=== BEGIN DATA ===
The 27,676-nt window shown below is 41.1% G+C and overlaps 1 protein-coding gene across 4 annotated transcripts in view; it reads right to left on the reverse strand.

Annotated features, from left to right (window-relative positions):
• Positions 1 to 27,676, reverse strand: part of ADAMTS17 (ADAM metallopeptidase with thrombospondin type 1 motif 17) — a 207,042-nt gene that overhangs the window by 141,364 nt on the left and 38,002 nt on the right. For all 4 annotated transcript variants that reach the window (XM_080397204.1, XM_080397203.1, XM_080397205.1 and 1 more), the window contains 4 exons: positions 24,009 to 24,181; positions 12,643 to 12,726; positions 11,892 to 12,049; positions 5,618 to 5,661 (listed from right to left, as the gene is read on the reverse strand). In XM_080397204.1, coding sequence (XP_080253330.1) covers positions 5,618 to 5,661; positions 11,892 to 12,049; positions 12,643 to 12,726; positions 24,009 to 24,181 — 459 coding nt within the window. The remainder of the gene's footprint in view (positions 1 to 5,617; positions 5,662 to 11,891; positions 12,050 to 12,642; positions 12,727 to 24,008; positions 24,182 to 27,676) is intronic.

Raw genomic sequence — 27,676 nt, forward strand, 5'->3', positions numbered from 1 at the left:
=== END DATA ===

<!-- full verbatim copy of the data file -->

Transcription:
The 27,676-nt window shown below is 41.1% G+C and overlaps 1 protein-coding gene across 4 annotated transcripts in view; it reads right to left on the reverse strand.

Annotated features, from left to right (window-relative positions):
• Positions 1 to 27,676, reverse strand: part of ADAMTS17 (ADAM metallopeptidase with thrombospondin type 1 motif 17) — a 207,042-nt gene that overhangs the window by 141,364 nt on the left and 38,002 nt on the right. For all 4 annotated transcript variants that reach the window (XM_080397204.1, XM_080397203.1, XM_080397205.1 and 1 more), the window contains 4 exons: positions 24,009 to 24,181; positions 12,643 to 12,726; positions 11,892 to 12,049; positions 5,618 to 5,661 (listed from right to left, as the gene is read on the reverse strand). In XM_080397204.1, coding sequence (XP_080253330.1) covers positions 5,618 to 5,661; positions 11,892 to 12,049; positions 12,643 to 12,726; positions 24,009 to 24,181 — 459 coding nt within the window. The remainder of the gene's footprint in view (positions 1 to 5,617; positions 5,662 to 11,891; positions 12,050 to 12,642; positions 12,727 to 24,008; positions 24,182 to 27,676) is intronic.

Raw genomic sequence — 27,676 nt, forward strand, 5'->3', positions numbered from 1 at the left: